Objectives: The purpose of this study was to evaluate neuropsychological test data in school-aged children whose fetal sonograms revealed mild isolated cerebral ventriculomegaly without asymmetry of the lateral ventricles.
Methods: Nine of 52 children 6 years and older with sonographic evidence of mild isolated cerebral ventriculomegaly without asymmetry of the lateral ventricles were able to be recruited for follow-up school-aged neuropsychological testing. The children received a half-day battery of neuropsychological tests, including the Wechsler Abbreviated Scales of Intelligence; Beery-Buktenica Developmental Test of Visual Motor Integration, Fifth Edition; Wide Range Achievement Test, Fourth Edition; and Integrated Visual and Auditory Continuous Performance Test. Parents completed the Conners 3 Parent Short Form and the Personality Inventory for Children, Second Edition.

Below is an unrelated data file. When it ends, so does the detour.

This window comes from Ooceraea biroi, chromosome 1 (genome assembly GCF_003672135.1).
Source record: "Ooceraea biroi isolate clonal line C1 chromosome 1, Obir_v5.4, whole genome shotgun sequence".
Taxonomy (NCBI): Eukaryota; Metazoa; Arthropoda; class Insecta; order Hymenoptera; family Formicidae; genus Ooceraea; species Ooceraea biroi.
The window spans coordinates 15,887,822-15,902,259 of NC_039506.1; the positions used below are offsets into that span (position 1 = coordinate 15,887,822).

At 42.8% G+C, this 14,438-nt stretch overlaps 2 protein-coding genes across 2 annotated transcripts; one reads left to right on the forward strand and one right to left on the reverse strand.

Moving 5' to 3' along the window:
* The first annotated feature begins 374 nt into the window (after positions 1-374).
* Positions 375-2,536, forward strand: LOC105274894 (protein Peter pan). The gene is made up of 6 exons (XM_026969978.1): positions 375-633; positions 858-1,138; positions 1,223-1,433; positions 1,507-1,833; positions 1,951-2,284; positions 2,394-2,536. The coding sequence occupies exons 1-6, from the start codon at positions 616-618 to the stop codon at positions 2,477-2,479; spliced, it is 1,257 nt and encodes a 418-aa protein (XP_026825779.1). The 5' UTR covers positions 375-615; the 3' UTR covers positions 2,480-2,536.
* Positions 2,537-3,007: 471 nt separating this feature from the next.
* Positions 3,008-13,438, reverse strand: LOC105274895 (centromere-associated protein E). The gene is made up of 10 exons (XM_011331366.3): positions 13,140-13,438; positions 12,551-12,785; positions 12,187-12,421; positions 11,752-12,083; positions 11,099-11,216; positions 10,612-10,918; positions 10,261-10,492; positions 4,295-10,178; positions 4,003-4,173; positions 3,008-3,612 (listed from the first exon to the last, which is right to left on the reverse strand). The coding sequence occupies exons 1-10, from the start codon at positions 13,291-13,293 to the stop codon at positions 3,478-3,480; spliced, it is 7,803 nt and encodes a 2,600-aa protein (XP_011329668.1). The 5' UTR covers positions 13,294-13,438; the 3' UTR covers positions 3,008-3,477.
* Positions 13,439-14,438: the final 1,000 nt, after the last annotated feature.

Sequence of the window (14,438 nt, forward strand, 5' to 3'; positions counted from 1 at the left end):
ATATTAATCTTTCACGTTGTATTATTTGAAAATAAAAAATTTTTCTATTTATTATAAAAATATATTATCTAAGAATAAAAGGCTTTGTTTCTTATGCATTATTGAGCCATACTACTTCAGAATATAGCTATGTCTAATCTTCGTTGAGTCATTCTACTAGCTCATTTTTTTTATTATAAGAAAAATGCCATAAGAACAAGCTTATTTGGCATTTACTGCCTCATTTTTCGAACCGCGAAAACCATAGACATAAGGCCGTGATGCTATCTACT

Results: In this small group, other risk factors for neurodevelopmental disorders were often present, including preterm birth, perinatal hypoxia, and a family history of psychiatric disease or substance abuse. Within this sample, the proportion of children with a pattern of test results showing poorer nonverbal intelligence than verbal intelligence scores and poorer math than reading performance, as well as meeting criteria for a diagnosis of attention deficit/hyperactivity disorder, was higher than the basal rates of these problems among children in general.
Conclusions: Particularly given the complexity of various factors affecting neurodevelopment, follow-up neuropsychological evaluation is warranted in children with sonographic evidence of mild isolated cerebral ventriculomegaly without asymmetry of the lateral ventricle (eg, in the context of poor school performance).
Keywords: IQ; behavior; cerebral ventricles; neuropsychology; sonography.